Thursday, October 11, 2007
New Robin Hood comic launches
BBC Magazines have just launched issue one of Robin Hood Adventures, a 36 page glossy fortnightly based on the current tv version of the character. The publication is in the same format as the company's popular Doctor Who Adventures, but with sadly even less comic strip content.
As with most children's titles these days, Robin Hood Adventures comes bagged with a bunch of free gifts. In this case; postcards, stickers, and a Robin Hood "Activity CD-Rom". The gifts are clearly the selling point here, as the magazine could hardly be seen inside the sealed plastic bag because of the freebies and promotional blurbs.
The magazine itself is nothing special. The now standard mixture of "educational" features with snappy captions, puzzle pages, and simple stories all featuring a "busy" layout (ie: logos slapped all over the place). The only comic strip, a two pager by Craig Donaghy and Paul Cemmick, is bizarrely a humour strip. Although the BBC's Robin Hood isn't as dark as Robin of Sherwood was, it seems strange that its comic strip version is so lighthearted.
The other story in the magazine is a four page photo strip adaptation of the first tv episode. The presentation is incredibly simplistic, with as little dialogue as possible within word balloons that have tails which annoyingly touch the character's mouths. (A no-no in lettering.) As if that wasn't dumbed-down enough, each photo-panel is not only numbered but features cartoon arrows between each panel to instruct the reader which direction to follow.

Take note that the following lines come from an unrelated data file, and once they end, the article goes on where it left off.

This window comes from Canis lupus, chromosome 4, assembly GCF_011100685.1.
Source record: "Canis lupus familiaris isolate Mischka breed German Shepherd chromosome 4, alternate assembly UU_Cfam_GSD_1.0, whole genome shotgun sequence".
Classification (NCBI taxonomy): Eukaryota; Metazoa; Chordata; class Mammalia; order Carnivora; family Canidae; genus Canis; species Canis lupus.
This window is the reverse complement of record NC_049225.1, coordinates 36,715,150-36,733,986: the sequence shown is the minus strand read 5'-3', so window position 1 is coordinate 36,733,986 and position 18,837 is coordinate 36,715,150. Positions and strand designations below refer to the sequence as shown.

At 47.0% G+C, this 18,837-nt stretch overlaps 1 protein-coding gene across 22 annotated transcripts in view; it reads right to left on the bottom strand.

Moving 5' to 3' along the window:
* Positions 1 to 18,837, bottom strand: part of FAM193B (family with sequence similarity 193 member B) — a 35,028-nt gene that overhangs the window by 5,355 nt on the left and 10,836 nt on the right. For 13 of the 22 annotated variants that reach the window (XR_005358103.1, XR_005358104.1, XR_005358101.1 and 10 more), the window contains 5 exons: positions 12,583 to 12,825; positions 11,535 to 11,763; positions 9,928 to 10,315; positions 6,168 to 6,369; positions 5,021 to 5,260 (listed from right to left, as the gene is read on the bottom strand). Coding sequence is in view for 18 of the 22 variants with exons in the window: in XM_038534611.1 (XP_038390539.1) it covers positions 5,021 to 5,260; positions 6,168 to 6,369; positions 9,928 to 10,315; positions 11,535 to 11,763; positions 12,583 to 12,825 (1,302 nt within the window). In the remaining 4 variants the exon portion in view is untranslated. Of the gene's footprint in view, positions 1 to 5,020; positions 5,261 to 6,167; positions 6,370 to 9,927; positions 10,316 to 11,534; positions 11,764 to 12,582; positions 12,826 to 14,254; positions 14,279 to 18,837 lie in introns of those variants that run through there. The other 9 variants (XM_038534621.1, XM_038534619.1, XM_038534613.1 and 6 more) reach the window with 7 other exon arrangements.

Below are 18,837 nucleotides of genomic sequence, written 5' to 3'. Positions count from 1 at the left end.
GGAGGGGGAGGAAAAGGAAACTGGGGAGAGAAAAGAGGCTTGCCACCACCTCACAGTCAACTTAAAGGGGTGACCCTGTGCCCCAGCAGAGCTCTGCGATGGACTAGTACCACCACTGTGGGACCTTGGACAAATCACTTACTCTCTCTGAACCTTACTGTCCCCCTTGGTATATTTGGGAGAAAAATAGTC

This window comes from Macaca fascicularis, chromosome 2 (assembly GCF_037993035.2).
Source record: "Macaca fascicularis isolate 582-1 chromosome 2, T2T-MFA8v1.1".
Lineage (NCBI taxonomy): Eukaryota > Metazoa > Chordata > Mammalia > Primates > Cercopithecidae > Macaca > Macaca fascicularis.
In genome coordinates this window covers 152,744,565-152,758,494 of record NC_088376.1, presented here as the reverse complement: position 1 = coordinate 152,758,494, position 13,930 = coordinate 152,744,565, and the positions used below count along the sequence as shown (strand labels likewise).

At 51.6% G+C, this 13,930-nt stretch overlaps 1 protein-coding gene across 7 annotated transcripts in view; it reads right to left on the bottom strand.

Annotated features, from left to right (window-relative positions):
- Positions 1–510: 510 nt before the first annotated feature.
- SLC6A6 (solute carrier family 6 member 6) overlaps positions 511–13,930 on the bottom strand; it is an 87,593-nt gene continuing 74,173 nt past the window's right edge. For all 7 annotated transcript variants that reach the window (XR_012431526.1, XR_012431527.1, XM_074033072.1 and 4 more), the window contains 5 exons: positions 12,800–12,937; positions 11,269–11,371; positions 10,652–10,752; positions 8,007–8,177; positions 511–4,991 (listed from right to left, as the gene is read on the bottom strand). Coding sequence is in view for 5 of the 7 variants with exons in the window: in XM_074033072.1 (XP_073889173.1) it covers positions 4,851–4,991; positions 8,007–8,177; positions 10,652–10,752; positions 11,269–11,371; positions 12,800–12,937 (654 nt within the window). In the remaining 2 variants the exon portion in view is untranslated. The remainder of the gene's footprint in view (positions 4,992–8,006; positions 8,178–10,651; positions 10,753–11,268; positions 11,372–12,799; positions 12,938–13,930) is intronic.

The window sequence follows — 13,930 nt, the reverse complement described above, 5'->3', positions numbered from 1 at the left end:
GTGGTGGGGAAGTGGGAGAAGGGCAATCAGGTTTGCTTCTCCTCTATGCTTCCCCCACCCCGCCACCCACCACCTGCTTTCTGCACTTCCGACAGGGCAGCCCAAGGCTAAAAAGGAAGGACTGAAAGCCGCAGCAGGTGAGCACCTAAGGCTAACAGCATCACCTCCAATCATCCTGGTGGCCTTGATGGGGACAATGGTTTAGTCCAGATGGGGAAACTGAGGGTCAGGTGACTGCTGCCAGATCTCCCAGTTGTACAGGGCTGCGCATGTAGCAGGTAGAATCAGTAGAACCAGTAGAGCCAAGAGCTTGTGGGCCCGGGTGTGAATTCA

And if that wasn't simple enough, the four pager is split into two double page "parts"; one on pages 10/11, the other on pages 32/33, as if reading a four page strip in one go might make kids heads explode.
What has happened to children's comics, or to children for that matter, for publications to be so dumbed-down (or "younged up" in dodgy-sounding media speak)? Forty years ago the age range that Robin Hood Adventures is aimed at were quite happily managing to understand TV Century 21 without such gimmicks to guide them through the pages. If today's kids can manage to read Harry Potter or the latest Jaqueline Wilson book, I'm sure they're sophisticated enough to grasp something with a bit more substance than this.
Having said that, the kids will probably love it.